Sunday 16 May 2010

US states

[This is a discussion of the issues mentioned on page 15 of The Spirit Level Delusion]

The Spirit Level Delusion focuses on differences between nations. It does not look at differences between US states. There are several reasons for this. 

Firstly, since—as I show—inequality does not influence outcomes on an international level, it is highly improbable that it would influence outcomes between regions within a country. Although the USA is a diverse place, there are greater cultural differences between, say, Israel and Japan than there are between Texas and California. Perhaps this explains why, even by the standards of The Spirit Level, the correlations shown for US states are weak. It is a stretch to say that the graphs they show on, for example, pages 59 and 141 are indicative of a genuine causal relationship.

Secondly, a discussion of US states would make the book twice as long and, for the reasons above, this would be an unnecessary strain on both reader and author.

Thirdly, and most importantly, the health and social problems highlighted in the USA are more plausibly associated with absolute income than with inequality. Wilkinson and Pickett deny this, but their own evidence contradicts them. On page 22 of The Spirit Level, they show two graphs. The first shows their index of health and social problems against inequality, the second shows the same index against 'national income' (this must be a mistake—they surely mean 'state income'). These data are shown below.

Wilkinson and Pickett state that the second of these graphs shows no association between income and health and social problems, but even the casual reader can see that this is not true. Clearly, the worst afflicted states are the poorest. Wilkinson and Pickett divert the reader's attention from this fact by not showing the linear regression line. Had they done so, the graph would have looked like this...

There is a reasonably strong correlation here. The poorest states do worse and none of the richer states do badly. It is, however, worth asking why the correlation is not even stronger. The answer lies in the dozen states in the bottom left corner. These states do not show a close fit, but that won't concern the people who live there. All these states are doing better than would be expected from their income. This is no great surprise. These are sparsely populated, predominantly rural, ethnically homogenous Northern states like North Dakota, Wyoming and Montana. No one pretends that wealth is the only factor that makes a state or country successful, but as this graph shows, it certainly helps. Look at the top right-hand corner. Those are the states that have higher state incomes but perform badly. Don't see any? Exactly.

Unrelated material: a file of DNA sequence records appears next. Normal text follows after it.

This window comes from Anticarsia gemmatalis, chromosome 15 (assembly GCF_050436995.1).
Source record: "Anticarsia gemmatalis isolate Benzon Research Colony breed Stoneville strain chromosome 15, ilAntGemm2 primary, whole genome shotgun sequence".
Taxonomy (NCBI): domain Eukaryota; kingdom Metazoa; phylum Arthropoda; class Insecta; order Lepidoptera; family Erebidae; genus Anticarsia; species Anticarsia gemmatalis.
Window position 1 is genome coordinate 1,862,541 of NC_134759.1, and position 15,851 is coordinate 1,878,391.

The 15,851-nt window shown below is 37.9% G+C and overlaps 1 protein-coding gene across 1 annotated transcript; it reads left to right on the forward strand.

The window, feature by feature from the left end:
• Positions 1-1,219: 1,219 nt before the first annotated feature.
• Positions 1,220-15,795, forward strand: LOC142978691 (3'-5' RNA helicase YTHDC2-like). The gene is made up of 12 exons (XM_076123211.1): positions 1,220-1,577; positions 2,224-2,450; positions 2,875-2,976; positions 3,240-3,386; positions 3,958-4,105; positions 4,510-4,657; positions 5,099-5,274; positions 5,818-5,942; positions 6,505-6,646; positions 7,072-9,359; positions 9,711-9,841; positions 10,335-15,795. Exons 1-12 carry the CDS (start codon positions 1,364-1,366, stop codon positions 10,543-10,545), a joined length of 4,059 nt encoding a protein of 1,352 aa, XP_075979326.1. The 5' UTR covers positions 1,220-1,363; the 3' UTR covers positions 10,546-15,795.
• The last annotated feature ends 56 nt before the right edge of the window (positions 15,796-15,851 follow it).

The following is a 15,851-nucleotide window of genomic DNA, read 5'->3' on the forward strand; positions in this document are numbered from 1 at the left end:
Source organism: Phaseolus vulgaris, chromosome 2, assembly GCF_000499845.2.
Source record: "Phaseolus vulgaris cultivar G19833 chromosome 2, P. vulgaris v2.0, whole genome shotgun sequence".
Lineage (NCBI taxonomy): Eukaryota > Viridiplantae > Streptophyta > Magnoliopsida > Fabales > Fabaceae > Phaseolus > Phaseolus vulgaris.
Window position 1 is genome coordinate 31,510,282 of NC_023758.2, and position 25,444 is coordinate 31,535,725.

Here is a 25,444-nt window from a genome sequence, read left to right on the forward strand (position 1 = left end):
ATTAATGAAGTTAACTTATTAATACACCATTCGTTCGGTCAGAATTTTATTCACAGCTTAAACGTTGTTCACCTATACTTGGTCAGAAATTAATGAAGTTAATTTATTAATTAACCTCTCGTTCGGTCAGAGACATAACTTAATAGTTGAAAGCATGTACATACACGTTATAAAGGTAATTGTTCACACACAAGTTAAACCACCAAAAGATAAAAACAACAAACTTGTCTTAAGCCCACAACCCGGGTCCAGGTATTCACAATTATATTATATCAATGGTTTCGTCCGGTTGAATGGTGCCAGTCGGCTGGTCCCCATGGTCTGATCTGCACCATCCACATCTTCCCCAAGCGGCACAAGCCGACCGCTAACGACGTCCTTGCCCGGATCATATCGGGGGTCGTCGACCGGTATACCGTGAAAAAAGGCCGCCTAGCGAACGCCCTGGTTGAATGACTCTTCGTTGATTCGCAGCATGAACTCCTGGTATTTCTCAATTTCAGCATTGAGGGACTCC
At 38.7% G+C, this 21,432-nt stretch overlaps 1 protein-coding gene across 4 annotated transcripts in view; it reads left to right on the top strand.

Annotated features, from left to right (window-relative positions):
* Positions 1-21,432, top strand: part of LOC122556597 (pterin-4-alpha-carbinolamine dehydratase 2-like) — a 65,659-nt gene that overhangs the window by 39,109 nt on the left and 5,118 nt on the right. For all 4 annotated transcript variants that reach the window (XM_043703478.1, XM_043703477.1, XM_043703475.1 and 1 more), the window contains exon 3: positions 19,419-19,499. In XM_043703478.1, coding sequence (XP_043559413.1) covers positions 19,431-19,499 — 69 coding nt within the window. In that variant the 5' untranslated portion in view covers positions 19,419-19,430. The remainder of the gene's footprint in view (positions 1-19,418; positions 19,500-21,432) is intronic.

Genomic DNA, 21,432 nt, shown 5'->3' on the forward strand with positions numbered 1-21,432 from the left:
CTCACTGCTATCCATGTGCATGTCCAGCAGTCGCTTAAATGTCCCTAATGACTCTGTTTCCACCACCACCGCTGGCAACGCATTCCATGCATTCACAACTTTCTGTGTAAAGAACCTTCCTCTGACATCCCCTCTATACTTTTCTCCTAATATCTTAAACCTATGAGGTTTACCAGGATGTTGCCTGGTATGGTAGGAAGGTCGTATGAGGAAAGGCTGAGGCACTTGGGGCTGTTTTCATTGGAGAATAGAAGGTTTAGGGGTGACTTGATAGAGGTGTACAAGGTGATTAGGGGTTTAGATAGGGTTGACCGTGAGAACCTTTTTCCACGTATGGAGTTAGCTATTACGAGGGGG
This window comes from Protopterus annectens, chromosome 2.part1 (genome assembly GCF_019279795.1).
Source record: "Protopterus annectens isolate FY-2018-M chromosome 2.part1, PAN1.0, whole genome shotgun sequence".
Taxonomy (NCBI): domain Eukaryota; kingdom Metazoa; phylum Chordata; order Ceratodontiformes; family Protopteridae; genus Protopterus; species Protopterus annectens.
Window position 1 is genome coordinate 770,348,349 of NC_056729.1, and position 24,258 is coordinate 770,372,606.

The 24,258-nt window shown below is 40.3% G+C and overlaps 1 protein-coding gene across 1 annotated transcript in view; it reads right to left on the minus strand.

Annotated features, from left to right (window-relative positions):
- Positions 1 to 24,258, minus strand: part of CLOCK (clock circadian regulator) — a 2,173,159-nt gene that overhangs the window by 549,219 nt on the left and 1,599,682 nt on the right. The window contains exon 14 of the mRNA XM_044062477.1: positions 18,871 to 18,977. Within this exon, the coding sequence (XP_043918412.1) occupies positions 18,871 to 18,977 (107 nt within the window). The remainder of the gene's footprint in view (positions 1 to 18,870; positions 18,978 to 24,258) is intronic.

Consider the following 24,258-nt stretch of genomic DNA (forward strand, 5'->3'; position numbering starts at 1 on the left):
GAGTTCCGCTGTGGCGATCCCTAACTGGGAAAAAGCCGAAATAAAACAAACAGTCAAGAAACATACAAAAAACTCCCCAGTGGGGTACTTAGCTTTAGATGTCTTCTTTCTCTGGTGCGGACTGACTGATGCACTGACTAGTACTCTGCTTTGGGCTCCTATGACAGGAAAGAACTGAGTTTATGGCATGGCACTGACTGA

Connecticut, Massachusetts and New York hold the key to understanding this data. They are outliers in Wilkinson and Pickett's inequality graph (above) and consistently fail to follow the pattern in The Spirit Level's other graphs. How three very unequal states do so well is an important question which Wilkinson and Pickett never address, but the answer is simple. They do well because of their wealth—inequality is irrelevant. Massachusetts performs so well because it is the third richest state. Connecticut and New York are outliers on the inequality graph but are a perfect fit on the income graph. 

Mississippi and Louisiana perform very poorly under most criteria. They have the lowest life expectancies and the highest rate of infant mortality of any US states. But they are also the poorest and third poorest states respectively. This, more than inequality, must be considered the real driver of outcomes in these states. 

We cannot rule out some indirect effect from inequality, but any effect is far from proven. The apparent correlation between inequality and outcomes is not, in itself, reason enough to cry causation. Other factors, such as the proportion of African-Americans in the population (shown below), show a stronger correlation but here, too, it would be foolish to insist on a direct causal relationship. 

Many other such graphs could be created showing strong correlations—some valid, some spurious—and that is only to be expected. Outcomes in societies are dependent on countless cultural, political, economic and demographic factors that interweave over many years. This is an obvious point to make, but in the light of The Spirit Level's monocausal 'theory of everything', it is one that needs to be reasserted.

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